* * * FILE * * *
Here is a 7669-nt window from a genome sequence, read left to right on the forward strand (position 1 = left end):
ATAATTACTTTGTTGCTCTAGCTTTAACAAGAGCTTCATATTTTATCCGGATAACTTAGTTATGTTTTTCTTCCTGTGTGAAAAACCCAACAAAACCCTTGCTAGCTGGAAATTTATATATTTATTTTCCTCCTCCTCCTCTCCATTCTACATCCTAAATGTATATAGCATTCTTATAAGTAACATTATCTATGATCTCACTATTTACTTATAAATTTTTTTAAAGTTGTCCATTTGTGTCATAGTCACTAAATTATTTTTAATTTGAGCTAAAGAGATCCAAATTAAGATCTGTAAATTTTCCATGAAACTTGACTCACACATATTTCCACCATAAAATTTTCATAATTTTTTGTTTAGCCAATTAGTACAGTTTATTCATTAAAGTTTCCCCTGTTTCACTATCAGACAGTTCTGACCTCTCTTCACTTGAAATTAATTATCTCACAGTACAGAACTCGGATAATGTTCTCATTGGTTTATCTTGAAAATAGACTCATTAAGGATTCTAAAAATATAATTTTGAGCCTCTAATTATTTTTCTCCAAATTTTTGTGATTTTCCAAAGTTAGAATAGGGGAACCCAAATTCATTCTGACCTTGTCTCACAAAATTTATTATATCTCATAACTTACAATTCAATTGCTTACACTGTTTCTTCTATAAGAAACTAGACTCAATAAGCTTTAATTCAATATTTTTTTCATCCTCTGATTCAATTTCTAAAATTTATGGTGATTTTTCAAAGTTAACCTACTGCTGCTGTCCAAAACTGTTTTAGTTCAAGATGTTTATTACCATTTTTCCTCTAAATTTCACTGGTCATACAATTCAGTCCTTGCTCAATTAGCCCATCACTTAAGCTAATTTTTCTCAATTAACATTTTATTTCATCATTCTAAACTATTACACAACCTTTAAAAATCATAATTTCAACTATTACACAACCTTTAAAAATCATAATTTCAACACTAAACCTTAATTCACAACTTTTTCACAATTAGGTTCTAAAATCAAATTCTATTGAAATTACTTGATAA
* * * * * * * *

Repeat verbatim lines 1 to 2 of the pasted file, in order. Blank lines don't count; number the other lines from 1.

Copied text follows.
Here is a 7669-nt window from a genome sequence, read left to right on the forward strand (position 1 = left end):
ATAATTACTTTGTTGCTCTAGCTTTAACAAGAGCTTCATATTTTATCCGGATAACTTAGTTATGTTTTTCTTCCTGTGTGAAAAACCCAACAAAACCCTTGCTAGCTGGAAATTTATATATTTATTTTCCTCCTCCTCCTCTCCATTCTACATCCTAAATGTATATAGCATTCTTATAAGTAACATTATCTATGATCTCACTATTTACTTATAAATTTTTTTAAAGTTGTCCATTTGTGTCATAGTCACTAAATTATTTTTAATTTGAGCTAAAGAGATCCAAATTAAGATCTGTAAATTTTCCATGAAACTTGACTCACACATATTTCCACCATAAAATTTTCATAATTTTTTGTTTAGCCAATTAGTACAGTTTATTCATTAAAGTTTCCCCTGTTTCACTATCAGACAGTTCTGACCTCTCTTCACTTGAAATTAATTATCTCACAGTACAGAACTCGGATAATGTTCTCATTGGTTTATCTTGAAAATAGACTCATTAAGGATTCTAAAAATATAATTTTGAGCCTCTAATTATTTTTCTCCAAATTTTTGTGATTTTCCAAAGTTAGAATAGGGGAACCCAAATTCATTCTGACCTTGTCTCACAAAATTTATTATATCTCATAACTTACAATTCAATTGCTTACACTGTTTCTTCTATAAGAAACTAGACTCAATAAGCTTTAATTCAATATTTTTTTCATCCTCTGATTCAATTTCTAAAATTTATGGTGATTTTTCAAAGTTAACCTACTGCTGCTGTCCAAAACTGTTTTAGTTCAAGATGTTTATTACCATTTTTCCTCTAAATTTCACTGGTCATACAATTCAGTCCTTGCTCAATTAGCCCATCACTTAAGCTAATTTTTCTCAATTAACATTTTATTTCATCATTCTAAACTATTACACAACCTTTAAAAATCATAATTTCAACTATTACACAACCTTTAAAAATCATAATTTCAACACTAAACCTTAATTCACAACTTTTTCACAATTAGGTTCTAAAATCAAATTCTATTGAAATTACTTGATAA